This summer, as voters across the country cast ballots in the primaries, President Donald Trump has been eager to weigh in.
Trump has already endorsed more than 20 Republican candidates running for office in 2018. The formal endorsements have come from the president’s Twitter account — and they’ve all been virtually identical, referencing at least one of these key issues for Trump: crime and border security, taxes, and support for the military and veterans.
Since taking office, Trump’s record assisting Republican candidates has been mixed. Trump backed Roy Moore in last year’s high-profile Alabama Senate race, and Rick Saccone in a closely watched House race in Pennsylvania in March; both candidates lost. But recently, his support has proved helpful to a number of candidates. With Trump’s backing, Katie Arrington and Henry McMaster won GOP primaries in South Carolina, and Rep. Martha Roby safeguarded her nomination in Alabama, to cite just a few examples.
Here is a look at other candidates in upcoming primaries who Trump has endorsed.
Brian Kemp: Georgia governor’s race
Of Trump’s 19 endorsements so far, his support for Brian Kemp, the Georgia secretary of state, was one of the most unexpected and controversial. Kemp is facing Georgia Lt. Gov. Casey Cagle in Tuesday’s runoff primary for the Republican gubernatorial nomination. Cagle has support from establishment Republicans in the state, including current Republican Gov. Nathan Deal, who is term-limited. Kemp is a loyal Trump supporter and has emulated the president’s rhetoric and style in his campaign. In one ad, Kemp pledged to round up undocumented immigrants in his truck and drive them to the border, saying, “if you want a politically incorrect conservative, that’s me.” Trump’s endorsement mentioned Kemp’s love for the military, veterans and the Second Amendment. Trump also called Kemp “tough on crime, strong on the border and illegal immigration.”
If Kemp wins the runoff, he would face Democrat Stacey Abrams in November. Abrams, who would be Georgia’s first black female governor, has put together a coalition of mostly young, non-white voters. A fall contest between Abrams and Kemp could become one of the most closely watched midterm races.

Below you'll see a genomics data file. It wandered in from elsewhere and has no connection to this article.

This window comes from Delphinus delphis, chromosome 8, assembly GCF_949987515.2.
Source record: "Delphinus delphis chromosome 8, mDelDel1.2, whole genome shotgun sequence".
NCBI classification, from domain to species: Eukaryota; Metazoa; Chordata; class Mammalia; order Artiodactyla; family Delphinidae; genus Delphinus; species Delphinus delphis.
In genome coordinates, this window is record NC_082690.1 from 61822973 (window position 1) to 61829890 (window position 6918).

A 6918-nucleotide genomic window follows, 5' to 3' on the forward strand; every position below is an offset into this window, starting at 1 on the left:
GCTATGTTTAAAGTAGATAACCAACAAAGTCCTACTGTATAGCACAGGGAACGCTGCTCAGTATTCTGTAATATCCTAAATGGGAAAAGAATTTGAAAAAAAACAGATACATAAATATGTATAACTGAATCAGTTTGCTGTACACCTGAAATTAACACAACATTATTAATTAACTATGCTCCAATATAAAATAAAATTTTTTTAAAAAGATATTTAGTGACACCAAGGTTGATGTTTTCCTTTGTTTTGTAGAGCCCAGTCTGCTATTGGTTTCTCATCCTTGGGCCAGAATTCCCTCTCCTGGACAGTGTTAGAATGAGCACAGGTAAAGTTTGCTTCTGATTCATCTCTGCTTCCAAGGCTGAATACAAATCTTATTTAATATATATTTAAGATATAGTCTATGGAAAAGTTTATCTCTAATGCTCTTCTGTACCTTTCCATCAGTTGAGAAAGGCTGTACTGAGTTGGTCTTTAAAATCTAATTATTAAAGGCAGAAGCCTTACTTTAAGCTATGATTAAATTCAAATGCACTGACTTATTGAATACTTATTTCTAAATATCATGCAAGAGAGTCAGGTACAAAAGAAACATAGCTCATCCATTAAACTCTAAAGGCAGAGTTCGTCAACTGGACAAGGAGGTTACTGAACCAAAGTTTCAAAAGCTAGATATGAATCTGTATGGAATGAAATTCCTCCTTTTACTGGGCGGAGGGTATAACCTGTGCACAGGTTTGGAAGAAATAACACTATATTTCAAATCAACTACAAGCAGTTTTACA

Rep. Ron DeSantis: Florida governor’s race
Trump’s endorsement of Rep. Ron DeSantis, R-Fla., in Florida’s governor’s race also broke with party leadership, though the endorsement was was less controversial than backing Kemp in Georgia. DeSantis, a member of the House Freedom Caucus, is running as an insurgent candidate in the GOP governor’s primary against Adam Putnam, the agriculture commissioner. Putnam has roughly three times as much funding as DeSantis and widespread GOP backing.
Trump initially expressed support on Twitter for DeSantis last December, after watching him on Fox News, where the Florida Republican is a regular commentator and frequent critic of Special Counsel Robert Mueller’s investigation into Russian interference in the 2016 election. Last month, Trump officially endorsed DeSantis on Twitter. In his endorsement, Trump cited DeSantis’ support for cutting taxes, support for veterans and the military, and his record on crime. The endorsement came one month after the New York Times reported that Vice President Mike Pence discouraged Trump from intervening in Florida’s election.